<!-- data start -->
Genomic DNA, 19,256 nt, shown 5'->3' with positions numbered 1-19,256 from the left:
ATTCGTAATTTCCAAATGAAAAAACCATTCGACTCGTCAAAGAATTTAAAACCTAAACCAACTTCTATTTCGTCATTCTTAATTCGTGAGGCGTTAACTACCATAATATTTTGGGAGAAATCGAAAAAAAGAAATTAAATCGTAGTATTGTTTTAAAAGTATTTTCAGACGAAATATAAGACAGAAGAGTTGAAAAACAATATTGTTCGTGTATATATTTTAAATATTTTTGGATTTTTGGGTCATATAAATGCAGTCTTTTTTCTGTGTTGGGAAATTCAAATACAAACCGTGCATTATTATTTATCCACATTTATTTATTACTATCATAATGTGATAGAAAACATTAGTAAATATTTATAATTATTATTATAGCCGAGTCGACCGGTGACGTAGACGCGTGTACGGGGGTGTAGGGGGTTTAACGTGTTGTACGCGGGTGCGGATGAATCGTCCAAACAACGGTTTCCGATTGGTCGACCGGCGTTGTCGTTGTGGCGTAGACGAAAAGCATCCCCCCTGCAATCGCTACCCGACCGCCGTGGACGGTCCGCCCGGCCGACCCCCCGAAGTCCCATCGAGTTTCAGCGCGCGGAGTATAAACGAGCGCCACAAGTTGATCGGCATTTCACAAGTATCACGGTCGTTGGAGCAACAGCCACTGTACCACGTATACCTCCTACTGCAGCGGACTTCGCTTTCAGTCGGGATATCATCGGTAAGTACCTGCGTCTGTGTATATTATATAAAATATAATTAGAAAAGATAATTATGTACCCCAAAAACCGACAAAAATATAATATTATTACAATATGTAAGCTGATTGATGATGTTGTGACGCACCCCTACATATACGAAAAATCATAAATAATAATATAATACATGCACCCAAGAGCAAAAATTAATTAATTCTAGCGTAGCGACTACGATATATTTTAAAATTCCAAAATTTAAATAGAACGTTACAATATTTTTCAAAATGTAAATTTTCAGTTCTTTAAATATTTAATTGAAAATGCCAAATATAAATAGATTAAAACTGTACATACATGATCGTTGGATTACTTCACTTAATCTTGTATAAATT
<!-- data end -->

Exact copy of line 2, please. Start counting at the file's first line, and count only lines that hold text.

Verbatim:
ATTCGTAATTTCCAAATGAAAAAACCATTCGACTCGTCAAAGAATTTAAAACCTAAACCAACTTCTATTTCGTCATTCTTAATTCGTGAGGCGTTAACTACCATAATATTTTGGGAGAAATCGAAAAAAAGAAATTAAATCGTAGTATTGTTTTAAAAGTATTTTCAGACGAAATATAAGACAGAAGAGTTGAAAAACAATATTGTTCGTGTATATATTTTAAATATTTTTGGATTTTTGGGTCATATAAATGCAGTCTTTTTTCTGTGTTGGGAAATTCAAATACAAACCGTGCATTATTATTTATCCACATTTATTTATTACTATCATAATGTGATAGAAAACATTAGTAAATATTTATAATTATTATTATAGCCGAGTCGACCGGTGACGTAGACGCGTGTACGGGGGTGTAGGGGGTTTAACGTGTTGTACGCGGGTGCGGATGAATCGTCCAAACAACGGTTTCCGATTGGTCGACCGGCGTTGTCGTTGTGGCGTAGACGAAAAGCATCCCCCCTGCAATCGCTACCCGACCGCCGTGGACGGTCCGCCCGGCCGACCCCCCGAAGTCCCATCGAGTTTCAGCGCGCGGAGTATAAACGAGCGCCACAAGTTGATCGGCATTTCACAAGTATCACGGTCGTTGGAGCAACAGCCACTGTACCACGTATACCTCCTACTGCAGCGGACTTCGCTTTCAGTCGGGATATCATCGGTAAGTACCTGCGTCTGTGTATATTATATAAAATATAATTAGAAAAGATAATTATGTACCCCAAAAACCGACAAAAATATAATATTATTACAATATGTAAGCTGATTGATGATGTTGTGACGCACCCCTACATATACGAAAAATCATAAATAATAATATAATACATGCACCCAAGAGCAAAAATTAATTAATTCTAGCGTAGCGACTACGATATATTTTAAAATTCCAAAATTTAAATAGAACGTTACAATATTTTTCAAAATGTAAATTTTCAGTTCTTTAAATATTTAATTGAAAATGCCAAATATAAATAGATTAAAACTGTACATACATGATCGTTGGATTACTTCACTTAATCTTGTATAAATT